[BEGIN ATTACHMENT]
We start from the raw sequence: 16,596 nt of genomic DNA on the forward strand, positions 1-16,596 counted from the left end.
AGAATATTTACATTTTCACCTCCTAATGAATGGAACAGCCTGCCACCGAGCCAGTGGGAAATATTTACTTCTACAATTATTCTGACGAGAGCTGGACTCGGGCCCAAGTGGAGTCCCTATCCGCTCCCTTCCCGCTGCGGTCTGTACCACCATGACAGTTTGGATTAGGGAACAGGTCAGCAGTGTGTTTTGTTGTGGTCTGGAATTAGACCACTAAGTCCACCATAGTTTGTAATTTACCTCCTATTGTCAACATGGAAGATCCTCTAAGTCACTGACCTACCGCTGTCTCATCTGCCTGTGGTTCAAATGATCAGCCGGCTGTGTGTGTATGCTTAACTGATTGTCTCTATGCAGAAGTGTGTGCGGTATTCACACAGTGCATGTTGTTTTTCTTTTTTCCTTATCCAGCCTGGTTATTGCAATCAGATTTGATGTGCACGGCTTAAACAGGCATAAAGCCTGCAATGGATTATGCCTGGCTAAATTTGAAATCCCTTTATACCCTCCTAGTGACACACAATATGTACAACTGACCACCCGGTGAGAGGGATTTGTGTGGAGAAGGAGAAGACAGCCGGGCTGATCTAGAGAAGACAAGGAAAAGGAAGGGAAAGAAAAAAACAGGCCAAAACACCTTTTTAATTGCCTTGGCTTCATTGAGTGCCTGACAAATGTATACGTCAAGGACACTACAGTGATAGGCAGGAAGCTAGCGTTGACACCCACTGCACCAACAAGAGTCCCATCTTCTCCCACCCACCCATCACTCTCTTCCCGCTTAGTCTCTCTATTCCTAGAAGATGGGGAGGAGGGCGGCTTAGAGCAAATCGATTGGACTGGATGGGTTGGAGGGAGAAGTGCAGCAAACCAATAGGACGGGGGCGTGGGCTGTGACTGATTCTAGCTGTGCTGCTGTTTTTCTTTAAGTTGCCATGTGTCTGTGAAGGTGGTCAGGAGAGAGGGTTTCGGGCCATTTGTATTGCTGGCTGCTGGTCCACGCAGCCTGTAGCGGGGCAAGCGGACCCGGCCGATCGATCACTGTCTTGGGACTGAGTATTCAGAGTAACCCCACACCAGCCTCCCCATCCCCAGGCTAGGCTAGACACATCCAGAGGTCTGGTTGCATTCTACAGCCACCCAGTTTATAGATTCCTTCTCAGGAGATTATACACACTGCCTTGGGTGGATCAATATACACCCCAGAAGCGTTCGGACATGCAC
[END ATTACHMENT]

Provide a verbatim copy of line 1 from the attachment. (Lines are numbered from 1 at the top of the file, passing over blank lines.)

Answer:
We start from the raw sequence: 16,596 nt of genomic DNA on the forward strand, positions 1-16,596 counted from the left end.